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Misty Copeland Makes History as American Ballet Theater's First Black Female Principal Dancer

Talk about a promotion.

Breakout ballerina Misty Copeland, the trailblazing, thirty-two-year-old African-American wunderkind of the ballet world, has just been moved up as a principal dancer at American Ballet Theater, according to a statement made by the famed company this Tuesday.

This makes Copeland, who may very well be the most famous female dancer in the United States at the moment, the first African-American female principal dancer in ABT's seventy-five-year history.

Copeland has steadily become one of the most sought-after performing artists in the world. This year alone, she was voted among Time's 100 Most Influential People and served as the star subject of Nelson George's recent documentary profile A Ballerina's Tale, which made its world premiere at the 2015 Tribeca Film Festival.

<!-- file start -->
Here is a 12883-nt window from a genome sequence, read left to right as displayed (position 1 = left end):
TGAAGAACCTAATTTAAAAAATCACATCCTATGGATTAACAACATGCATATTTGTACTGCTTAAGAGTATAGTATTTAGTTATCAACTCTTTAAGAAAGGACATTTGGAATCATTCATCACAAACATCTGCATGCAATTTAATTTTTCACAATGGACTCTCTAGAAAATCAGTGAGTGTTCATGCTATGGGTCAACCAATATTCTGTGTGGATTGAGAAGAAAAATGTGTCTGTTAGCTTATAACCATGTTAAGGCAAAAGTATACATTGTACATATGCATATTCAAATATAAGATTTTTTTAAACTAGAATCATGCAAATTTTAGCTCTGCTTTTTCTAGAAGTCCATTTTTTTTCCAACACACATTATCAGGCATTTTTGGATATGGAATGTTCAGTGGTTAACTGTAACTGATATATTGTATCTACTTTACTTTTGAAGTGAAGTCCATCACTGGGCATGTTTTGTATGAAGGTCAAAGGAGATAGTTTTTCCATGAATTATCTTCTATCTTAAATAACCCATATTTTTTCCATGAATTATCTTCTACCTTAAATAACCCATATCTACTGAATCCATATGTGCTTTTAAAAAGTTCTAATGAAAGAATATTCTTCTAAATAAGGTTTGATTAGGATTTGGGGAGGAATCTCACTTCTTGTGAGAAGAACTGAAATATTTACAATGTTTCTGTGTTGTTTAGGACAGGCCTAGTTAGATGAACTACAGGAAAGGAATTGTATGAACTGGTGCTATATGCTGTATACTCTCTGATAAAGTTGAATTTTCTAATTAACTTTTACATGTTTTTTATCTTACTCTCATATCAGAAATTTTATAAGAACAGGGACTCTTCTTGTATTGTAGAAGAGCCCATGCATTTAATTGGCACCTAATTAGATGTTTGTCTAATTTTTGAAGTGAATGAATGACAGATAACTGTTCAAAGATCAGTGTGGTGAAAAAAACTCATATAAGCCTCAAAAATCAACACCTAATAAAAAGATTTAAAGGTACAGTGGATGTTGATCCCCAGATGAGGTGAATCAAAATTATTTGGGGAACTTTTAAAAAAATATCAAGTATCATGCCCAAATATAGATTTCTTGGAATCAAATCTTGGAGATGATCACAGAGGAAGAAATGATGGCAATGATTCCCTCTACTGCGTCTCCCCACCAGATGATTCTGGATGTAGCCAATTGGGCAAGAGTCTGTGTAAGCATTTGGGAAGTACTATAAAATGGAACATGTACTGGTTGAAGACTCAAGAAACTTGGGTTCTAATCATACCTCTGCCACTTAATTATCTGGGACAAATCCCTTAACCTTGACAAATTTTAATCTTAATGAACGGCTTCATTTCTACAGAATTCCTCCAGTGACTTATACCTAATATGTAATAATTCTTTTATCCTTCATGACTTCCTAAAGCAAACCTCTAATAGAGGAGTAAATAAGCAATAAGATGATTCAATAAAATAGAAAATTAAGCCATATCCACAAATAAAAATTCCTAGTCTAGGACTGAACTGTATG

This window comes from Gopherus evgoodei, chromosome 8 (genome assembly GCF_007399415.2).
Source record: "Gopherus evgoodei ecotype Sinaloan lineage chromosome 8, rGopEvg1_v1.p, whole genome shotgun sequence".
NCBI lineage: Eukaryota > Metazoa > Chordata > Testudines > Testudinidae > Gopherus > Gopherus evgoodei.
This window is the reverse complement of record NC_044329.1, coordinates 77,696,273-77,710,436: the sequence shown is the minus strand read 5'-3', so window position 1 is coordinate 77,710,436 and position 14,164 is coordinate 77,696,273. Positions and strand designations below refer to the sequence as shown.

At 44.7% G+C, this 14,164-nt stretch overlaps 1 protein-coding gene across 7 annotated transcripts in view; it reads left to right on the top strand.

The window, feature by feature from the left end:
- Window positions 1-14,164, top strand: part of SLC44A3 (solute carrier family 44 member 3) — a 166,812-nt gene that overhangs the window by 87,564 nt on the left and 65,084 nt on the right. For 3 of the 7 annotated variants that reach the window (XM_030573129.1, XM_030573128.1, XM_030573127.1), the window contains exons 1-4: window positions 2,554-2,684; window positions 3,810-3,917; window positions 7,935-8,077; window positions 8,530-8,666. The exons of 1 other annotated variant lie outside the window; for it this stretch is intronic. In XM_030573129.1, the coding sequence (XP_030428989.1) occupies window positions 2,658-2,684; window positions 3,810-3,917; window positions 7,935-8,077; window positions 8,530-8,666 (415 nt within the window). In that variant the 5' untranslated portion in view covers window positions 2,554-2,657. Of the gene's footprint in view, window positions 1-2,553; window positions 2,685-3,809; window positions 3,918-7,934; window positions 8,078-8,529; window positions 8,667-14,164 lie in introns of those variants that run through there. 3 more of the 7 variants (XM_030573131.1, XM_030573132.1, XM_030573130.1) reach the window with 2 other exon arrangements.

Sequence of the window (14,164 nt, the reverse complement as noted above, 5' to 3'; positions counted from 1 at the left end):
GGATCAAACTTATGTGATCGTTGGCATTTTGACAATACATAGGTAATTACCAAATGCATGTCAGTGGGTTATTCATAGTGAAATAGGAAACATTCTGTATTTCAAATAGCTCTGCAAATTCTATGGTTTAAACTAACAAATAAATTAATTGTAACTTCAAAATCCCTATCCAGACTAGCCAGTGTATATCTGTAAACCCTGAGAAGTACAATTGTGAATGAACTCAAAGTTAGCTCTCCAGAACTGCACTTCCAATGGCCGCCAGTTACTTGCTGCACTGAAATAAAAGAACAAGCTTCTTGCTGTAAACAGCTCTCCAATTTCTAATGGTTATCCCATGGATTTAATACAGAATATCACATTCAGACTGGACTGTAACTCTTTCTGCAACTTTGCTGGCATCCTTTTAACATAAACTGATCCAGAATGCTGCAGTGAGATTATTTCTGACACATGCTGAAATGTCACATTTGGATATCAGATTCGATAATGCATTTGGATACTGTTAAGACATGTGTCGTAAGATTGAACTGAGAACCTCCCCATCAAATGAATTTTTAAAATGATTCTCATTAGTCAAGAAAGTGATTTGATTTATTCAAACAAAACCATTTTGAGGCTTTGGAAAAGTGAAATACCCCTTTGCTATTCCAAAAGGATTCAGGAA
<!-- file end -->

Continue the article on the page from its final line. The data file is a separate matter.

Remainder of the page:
Copeland has also been one of the most candid and compelling voices on race in America, one whose openness about her own experiences in the ballet industry and beyond is helping to open doors for ballerinas of all colors and backgrounds.


We teamed up with @Variety to host FILM TO TABLE— where New York chefs April Bloomfield, Shane Lyons and Edi Frauneder created dishes inspired by iconic food scenes from #Tribeca2017. As we dined, Tribeca filmmakers Anna Chai and Nari Kye, Food Network’s Alex Guarnaschelli, Variety’s Gordon Cox and more, discussed how film & food converge to create our fav moments in cinematic storytelling.


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